All change

Undeniably President Obama and his administration took steps back in 2009 which directly saved thousands of jobs in the automotive industry. That in turn allowed investments to continue in countries such as South Africa, since the automotive industry is a global business. If one part of a global company fails, especially if it is the HQ, more often than not the overall business also suffers.

So far, so good. President Obama set in motion a move to invigorate the automotive industry by investing in future powertrain and connectivity on a scale much larger than his predecessors had done.

Again, good. The issue? It has not delivered. The advanced projects did not have sufficient ties to ensure real vehicles which customers could buy would come to market any time soon. Yes, the Corporate Average Fuel Economy (CAFE) legislation has done much to drive more efficient vehicles, but has also stopped short of genuine innovation. Swapping out a steel cab and load bed for items made of aluminium whilst retaining the large steel alloy chassis, barn door aerodynamics and vast powertrain is a good intermediate step, not a strategy. The idea that the ‘free market’ will come to the right conclusion is ill founded, because that’s where policy from government should step in to ensure the right future strategy for the best interests of all citizens.

Why should we care what the US gets up to?

The bottom line is that nowhere on earth – not even China – is immune from the automated marvel of US style capitalism. So getting industrial policy wrong in one part of the world directly affects the ability of the business to invest anywhere else. Low profit margins, increasing cost base, odd legislative policy from some governments and underlying boredom with the whole idea of vehicle ownership mean a big, big change is about to occur.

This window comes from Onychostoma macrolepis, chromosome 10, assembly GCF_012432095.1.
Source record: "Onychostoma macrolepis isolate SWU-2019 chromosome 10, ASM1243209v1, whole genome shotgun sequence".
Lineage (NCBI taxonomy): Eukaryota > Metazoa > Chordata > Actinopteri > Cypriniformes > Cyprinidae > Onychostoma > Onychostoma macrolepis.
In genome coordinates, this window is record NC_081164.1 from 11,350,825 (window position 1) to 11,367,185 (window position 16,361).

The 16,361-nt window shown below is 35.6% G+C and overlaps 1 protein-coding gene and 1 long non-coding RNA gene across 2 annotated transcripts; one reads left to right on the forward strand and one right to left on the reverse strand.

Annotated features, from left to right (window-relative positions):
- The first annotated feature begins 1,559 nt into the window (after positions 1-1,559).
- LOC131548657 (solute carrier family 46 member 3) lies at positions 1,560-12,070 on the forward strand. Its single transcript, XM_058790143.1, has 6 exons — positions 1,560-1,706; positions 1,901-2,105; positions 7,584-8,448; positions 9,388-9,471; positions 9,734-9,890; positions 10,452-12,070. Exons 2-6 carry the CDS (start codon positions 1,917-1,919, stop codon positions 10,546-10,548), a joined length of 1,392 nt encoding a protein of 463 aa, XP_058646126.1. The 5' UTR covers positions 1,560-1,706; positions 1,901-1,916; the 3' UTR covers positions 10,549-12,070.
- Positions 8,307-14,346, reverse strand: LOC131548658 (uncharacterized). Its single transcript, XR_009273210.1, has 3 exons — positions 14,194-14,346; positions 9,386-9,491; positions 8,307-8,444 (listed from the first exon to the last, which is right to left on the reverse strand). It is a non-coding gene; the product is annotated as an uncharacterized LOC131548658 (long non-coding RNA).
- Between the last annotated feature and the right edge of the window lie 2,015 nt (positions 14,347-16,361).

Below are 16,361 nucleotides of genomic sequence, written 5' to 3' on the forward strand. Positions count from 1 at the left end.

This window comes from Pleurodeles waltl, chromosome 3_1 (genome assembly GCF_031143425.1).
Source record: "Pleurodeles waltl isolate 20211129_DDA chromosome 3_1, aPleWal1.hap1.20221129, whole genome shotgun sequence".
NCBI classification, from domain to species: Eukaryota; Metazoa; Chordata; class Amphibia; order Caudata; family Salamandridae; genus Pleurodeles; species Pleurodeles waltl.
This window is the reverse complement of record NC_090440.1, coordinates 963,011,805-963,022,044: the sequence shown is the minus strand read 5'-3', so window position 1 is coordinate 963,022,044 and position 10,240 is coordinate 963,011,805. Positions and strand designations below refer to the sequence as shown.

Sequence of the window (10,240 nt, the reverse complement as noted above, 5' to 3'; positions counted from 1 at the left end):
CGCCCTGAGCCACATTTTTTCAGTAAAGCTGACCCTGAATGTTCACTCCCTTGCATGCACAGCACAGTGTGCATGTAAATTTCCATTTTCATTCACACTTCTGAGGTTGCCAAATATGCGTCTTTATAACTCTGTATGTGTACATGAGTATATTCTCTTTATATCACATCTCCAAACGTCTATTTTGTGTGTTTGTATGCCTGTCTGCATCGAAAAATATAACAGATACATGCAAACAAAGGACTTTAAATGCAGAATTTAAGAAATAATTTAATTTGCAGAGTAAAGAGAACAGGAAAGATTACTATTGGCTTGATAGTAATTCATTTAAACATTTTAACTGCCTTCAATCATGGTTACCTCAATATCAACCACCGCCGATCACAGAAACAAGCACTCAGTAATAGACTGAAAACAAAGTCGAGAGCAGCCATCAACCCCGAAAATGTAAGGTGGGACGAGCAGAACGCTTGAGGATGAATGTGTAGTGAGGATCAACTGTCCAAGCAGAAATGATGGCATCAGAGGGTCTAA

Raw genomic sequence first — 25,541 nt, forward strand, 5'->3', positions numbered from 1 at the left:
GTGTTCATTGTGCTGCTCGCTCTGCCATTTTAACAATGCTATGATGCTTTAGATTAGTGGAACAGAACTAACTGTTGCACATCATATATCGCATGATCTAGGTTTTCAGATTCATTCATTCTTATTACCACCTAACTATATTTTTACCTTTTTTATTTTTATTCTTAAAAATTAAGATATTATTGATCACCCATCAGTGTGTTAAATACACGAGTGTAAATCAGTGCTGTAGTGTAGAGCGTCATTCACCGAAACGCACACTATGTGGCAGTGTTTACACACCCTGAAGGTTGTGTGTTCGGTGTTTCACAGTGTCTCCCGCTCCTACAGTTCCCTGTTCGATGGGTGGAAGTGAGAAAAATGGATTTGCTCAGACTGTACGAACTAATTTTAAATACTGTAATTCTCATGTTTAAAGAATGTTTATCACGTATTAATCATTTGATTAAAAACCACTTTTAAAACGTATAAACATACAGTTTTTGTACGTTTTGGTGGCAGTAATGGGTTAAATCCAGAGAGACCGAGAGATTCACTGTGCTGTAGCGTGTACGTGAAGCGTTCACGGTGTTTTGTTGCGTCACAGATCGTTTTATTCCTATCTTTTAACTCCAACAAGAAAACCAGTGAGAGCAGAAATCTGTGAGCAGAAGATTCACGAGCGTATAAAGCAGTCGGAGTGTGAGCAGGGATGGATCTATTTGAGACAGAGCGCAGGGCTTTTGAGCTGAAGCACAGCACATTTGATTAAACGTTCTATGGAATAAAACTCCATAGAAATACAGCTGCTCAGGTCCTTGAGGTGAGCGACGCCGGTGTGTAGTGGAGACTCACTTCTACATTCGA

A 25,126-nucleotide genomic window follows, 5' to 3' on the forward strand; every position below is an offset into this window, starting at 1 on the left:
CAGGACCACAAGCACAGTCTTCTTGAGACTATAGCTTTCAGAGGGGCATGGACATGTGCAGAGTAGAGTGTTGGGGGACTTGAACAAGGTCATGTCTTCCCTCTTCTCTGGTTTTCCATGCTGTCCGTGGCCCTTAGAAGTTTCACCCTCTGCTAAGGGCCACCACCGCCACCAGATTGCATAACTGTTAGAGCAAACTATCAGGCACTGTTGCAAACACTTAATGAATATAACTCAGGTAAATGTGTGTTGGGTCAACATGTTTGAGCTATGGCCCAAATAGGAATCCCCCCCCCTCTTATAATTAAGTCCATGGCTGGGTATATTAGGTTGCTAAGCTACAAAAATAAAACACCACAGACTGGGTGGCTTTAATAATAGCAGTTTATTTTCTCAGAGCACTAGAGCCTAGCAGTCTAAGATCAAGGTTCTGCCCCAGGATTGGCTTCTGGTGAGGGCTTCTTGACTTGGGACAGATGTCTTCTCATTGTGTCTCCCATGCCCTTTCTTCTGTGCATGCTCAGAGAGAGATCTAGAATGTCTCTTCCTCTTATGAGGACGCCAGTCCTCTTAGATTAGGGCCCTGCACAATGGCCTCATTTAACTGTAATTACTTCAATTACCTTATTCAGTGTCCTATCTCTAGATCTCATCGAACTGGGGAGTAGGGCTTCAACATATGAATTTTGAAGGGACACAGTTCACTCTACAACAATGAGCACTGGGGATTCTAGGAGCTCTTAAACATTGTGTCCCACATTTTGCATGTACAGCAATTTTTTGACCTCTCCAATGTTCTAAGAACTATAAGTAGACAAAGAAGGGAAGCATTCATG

Most vehicle manufacturers already know this. Car ownership will move towards rental for the time we need to use a vehicle, which is never 24/7 unless one runs a taxi company. Whilst powertrain costs are far from settled, we will see more electricity used to help drive vehicles, and connectivity to ensure they are only a few kilometres from the next spending opportunity.

The good news? In this world of imperfect connectivity and fledgling autonomy, new ‘enabled’ short term hire vehicles will mix with lots of vehicles equipped with zip, meaning a brand new source of collision repair activity. Have a great 2017!

Auto Industry Consulting is an independent provider of technical information to the global collision repair industry. Products include EziMethods, our online collision repair methods system and Auto Industry Insider, our collision repair industry technical information website. For more information please visit the websites: www.ezimethods.com and www.autoindustryinsider.com or contact ben.cardy@autoindustryconsulting.com